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    Would the Dy/DX of Sec squared 3x be 3 Sec sqaured 3x 3Tan Squared 3x
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    (Original post by SunDun111)
    Would the Dy/DX of Sec squared 3x be 3 Sec sqaured 3x 3Tan Squared 3x
    It would be 6tan(3x)sec^2(3x)
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    (Original post by SunDun111)
    Would the Dy/DX of Sec squared 3x be 3 Sec sqaured 3x 3Tan Squared 3x
    No, why do you think that?

    \displaystyle \frac{d}{dx} (\sec 3x)^2 = 2 \times (\sec 3x)^{2-1} \times \frac{d}{dx}(\sec 3x)

    and \frac{d}{dx}(\sec 3x) = 3 \sec 3x \tan 3x
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    (Original post by jjsnyder)
    It would be 2(3secxtanx)^2
    Are you sure?
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    (Original post by Zacken)
    No, why do you think that?

    \displaystyle \frac{d}{dx} (\sec 3x)^2 = 2 \times (\sec 3x)^{2-1} \times \frac{d}{dx}(\sec 3x)

    and \frac{d}{dx}(\sec 3x) = 3 \sec 3x \tan 3x
    Because my teacher didnt teach us the DY/DX of Cot, Cosec and Sec so I am going over it. I thought it would be a 3 Tan 3x but I get it now thank you!
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    (Original post by Zacken)
    Are you sure?
    Aha no totally misread the question :P
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    (Original post by SunDun111)
    Because my teacher didnt teach us the DY/DX of Cot, Cosec and Sec so I am going over it. I thought it would be a 3 Tan 3x but I get it now thank you!
    Just rewrite \sec 3x = \left(\cos 3x\right)^{-1} and then use the chain rule. Same applies for the other two reciprocal functions.
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    (Original post by SunDun111)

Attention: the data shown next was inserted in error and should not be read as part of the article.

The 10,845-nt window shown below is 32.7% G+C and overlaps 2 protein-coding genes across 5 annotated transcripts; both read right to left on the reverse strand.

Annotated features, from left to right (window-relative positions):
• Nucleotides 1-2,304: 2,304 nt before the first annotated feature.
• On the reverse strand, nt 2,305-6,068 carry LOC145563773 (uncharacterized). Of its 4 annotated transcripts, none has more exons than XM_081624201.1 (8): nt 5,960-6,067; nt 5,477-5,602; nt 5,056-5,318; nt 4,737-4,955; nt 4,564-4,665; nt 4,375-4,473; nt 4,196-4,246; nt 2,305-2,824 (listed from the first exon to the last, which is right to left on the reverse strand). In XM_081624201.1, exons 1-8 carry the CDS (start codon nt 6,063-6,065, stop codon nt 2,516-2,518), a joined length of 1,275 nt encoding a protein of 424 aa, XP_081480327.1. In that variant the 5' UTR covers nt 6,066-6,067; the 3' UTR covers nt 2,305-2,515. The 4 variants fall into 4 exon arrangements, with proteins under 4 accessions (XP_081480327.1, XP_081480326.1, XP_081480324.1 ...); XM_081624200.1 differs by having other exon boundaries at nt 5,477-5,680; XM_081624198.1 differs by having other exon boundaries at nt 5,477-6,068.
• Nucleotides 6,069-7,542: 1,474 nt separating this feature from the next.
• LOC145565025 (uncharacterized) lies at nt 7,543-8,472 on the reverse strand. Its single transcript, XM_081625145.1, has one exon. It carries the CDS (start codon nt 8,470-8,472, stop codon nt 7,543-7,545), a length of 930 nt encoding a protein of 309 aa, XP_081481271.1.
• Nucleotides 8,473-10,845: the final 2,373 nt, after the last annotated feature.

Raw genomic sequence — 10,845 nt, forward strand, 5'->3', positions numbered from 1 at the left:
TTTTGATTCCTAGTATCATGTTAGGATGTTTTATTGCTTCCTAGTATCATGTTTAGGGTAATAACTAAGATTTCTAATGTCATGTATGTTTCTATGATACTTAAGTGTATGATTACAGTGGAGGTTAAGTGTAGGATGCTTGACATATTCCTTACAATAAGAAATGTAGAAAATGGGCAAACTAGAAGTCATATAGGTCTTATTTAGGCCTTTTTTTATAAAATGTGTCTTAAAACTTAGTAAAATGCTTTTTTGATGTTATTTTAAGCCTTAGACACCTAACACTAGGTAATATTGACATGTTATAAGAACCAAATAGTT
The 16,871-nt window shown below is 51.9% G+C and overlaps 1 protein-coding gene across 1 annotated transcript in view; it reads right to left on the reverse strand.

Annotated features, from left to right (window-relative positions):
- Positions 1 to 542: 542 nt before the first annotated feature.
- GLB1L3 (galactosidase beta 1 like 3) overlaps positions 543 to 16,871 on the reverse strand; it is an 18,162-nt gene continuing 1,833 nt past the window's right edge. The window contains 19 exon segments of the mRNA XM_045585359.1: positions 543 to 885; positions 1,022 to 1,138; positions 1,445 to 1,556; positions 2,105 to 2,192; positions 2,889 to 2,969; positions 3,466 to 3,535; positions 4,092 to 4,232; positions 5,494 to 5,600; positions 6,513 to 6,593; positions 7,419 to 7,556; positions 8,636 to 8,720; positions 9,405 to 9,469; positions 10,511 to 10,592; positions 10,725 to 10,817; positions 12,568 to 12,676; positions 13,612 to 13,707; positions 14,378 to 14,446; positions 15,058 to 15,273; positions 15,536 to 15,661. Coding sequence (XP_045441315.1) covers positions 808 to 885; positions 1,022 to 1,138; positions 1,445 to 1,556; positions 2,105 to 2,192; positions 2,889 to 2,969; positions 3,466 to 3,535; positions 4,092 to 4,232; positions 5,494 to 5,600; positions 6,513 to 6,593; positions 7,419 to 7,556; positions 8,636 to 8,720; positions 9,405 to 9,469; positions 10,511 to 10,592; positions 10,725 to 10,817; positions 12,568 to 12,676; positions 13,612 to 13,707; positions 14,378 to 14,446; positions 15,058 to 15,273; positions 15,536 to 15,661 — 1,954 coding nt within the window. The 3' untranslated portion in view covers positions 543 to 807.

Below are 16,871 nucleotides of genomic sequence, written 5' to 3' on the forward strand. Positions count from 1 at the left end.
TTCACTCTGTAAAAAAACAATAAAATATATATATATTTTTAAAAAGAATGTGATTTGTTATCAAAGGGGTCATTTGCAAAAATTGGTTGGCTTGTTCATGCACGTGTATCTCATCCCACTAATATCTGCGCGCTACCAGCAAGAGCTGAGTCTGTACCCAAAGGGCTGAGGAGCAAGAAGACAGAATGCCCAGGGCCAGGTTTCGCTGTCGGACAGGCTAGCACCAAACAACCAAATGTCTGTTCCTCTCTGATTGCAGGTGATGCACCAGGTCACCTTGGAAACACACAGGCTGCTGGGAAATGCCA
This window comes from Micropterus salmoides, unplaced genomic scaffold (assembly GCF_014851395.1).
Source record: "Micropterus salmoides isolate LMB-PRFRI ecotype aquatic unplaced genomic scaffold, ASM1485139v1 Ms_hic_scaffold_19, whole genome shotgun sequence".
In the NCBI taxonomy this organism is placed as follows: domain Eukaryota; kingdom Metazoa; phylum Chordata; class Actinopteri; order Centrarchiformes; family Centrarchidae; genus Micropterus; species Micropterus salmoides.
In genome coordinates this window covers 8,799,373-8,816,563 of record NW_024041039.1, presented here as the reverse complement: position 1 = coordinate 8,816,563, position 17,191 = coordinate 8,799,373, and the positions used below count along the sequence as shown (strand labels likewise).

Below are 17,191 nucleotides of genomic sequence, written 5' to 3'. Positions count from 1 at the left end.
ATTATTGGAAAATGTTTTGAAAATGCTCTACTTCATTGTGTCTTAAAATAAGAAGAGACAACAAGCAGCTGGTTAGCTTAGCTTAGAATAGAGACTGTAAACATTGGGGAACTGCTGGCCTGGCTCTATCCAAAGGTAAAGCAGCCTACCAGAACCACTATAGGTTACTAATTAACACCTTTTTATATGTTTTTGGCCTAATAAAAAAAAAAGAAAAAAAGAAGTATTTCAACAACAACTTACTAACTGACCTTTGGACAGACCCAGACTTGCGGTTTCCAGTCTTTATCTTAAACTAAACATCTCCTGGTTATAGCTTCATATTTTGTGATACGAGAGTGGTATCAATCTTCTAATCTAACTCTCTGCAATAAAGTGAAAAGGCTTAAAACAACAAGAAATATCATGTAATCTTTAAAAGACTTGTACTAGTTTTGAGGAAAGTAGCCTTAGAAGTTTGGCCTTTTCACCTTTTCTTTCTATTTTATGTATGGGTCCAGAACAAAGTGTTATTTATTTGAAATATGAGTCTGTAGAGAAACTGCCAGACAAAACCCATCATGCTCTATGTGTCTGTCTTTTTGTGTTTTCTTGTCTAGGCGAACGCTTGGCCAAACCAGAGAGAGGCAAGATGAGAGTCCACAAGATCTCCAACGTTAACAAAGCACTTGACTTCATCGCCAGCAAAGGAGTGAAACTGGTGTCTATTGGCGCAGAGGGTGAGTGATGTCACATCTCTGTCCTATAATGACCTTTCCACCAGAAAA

Because my teacher didnt teach us the DY/DX of Cot, Cosec and Sec so I am going over it. I thought it would be a 3 Tan 3x but I get it now thank you!
    they are just reciprocal of tan, sin and cos so just differentiate them in the tan/sin/cos form.

    Edit: whooops
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    (Original post by Zacken)
    Just rewrite \sec 3x = \left(\cos 3x\right)^{-1} and then use the chain rule. Same applies for the other two reciprocal functions.
    Quick question, once I differentiate a trig function, it asks me to show it is an increasing function? What do I do.
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    (Original post by SunDun111)
    Quick question, once I differentiate a trig function, it asks me to show it is an increasing function? What do I do.
    A function f(x) is increasing if its derivative f'(x) > 0 for all x.

    So can you show that your derivative is always positive? Maybe it's a squared quantity or something.
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    (Original post by Zacken)
    A function f(x) is increasing if its derivative f'(x) > 0 for all x.

    So can you show that your derivative is always positive? Maybe it's a squared quantity or something.
    Well its 2Sec2x Tan2x + 2Sec Squared 2x
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    (Original post by SunDun111)
    Well its 2Sec2x Tan2x + 2Sec Squared 2x
    What's the original function?
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    (Original post by Zacken)
    What's the original function?
    The original function was Sec 2x + Tan 2x I had to Differentiate it, it was defined by -pi/4 < x < pi/4
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    (Original post by SunDun111)
    The original function was Sec 2x + Tan 2x I had to Differentiate it, it was defined by -pi/4 < x < pi/4
    Okay, so that got you 2\sec 2x \tan 2x +2\sec^2 2x as your rightly said. Can you show that that is always positive (for the given interval of x, obviously).
 
 
 
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